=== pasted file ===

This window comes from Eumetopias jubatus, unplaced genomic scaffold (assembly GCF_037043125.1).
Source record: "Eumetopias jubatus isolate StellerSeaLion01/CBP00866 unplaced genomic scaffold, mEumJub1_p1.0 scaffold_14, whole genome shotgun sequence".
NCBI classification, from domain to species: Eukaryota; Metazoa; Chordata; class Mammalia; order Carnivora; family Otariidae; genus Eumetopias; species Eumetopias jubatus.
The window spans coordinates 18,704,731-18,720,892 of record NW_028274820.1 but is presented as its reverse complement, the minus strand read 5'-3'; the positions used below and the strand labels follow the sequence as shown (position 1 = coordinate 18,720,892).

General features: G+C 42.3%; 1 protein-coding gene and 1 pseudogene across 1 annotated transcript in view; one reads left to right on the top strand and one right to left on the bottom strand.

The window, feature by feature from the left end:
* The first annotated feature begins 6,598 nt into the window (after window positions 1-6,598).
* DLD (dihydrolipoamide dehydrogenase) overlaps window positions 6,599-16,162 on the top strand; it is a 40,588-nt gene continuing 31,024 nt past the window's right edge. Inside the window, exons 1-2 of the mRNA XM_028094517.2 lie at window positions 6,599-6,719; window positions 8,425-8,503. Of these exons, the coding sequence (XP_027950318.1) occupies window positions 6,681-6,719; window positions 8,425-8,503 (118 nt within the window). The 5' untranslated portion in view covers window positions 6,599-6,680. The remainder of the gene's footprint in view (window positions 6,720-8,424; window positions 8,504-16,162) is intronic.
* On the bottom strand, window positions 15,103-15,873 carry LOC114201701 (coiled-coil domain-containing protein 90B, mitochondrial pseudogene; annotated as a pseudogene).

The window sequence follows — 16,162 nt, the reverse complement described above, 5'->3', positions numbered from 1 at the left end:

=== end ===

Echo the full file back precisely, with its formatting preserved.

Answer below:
This window comes from Eumetopias jubatus, unplaced genomic scaffold (assembly GCF_037043125.1).
Source record: "Eumetopias jubatus isolate StellerSeaLion01/CBP00866 unplaced genomic scaffold, mEumJub1_p1.0 scaffold_14, whole genome shotgun sequence".
NCBI classification, from domain to species: Eukaryota; Metazoa; Chordata; class Mammalia; order Carnivora; family Otariidae; genus Eumetopias; species Eumetopias jubatus.
The window spans coordinates 18,704,731-18,720,892 of record NW_028274820.1 but is presented as its reverse complement, the minus strand read 5'-3'; the positions used below and the strand labels follow the sequence as shown (position 1 = coordinate 18,720,892).

General features: G+C 42.3%; 1 protein-coding gene and 1 pseudogene across 1 annotated transcript in view; one reads left to right on the top strand and one right to left on the bottom strand.

The window, feature by feature from the left end:
* The first annotated feature begins 6,598 nt into the window (after window positions 1-6,598).
* DLD (dihydrolipoamide dehydrogenase) overlaps window positions 6,599-16,162 on the top strand; it is a 40,588-nt gene continuing 31,024 nt past the window's right edge. Inside the window, exons 1-2 of the mRNA XM_028094517.2 lie at window positions 6,599-6,719; window positions 8,425-8,503. Of these exons, the coding sequence (XP_027950318.1) occupies window positions 6,681-6,719; window positions 8,425-8,503 (118 nt within the window). The 5' untranslated portion in view covers window positions 6,599-6,680. The remainder of the gene's footprint in view (window positions 6,720-8,424; window positions 8,504-16,162) is intronic.
* On the bottom strand, window positions 15,103-15,873 carry LOC114201701 (coiled-coil domain-containing protein 90B, mitochondrial pseudogene; annotated as a pseudogene).

The window sequence follows — 16,162 nt, the reverse complement described above, 5'->3', positions numbered from 1 at the left end: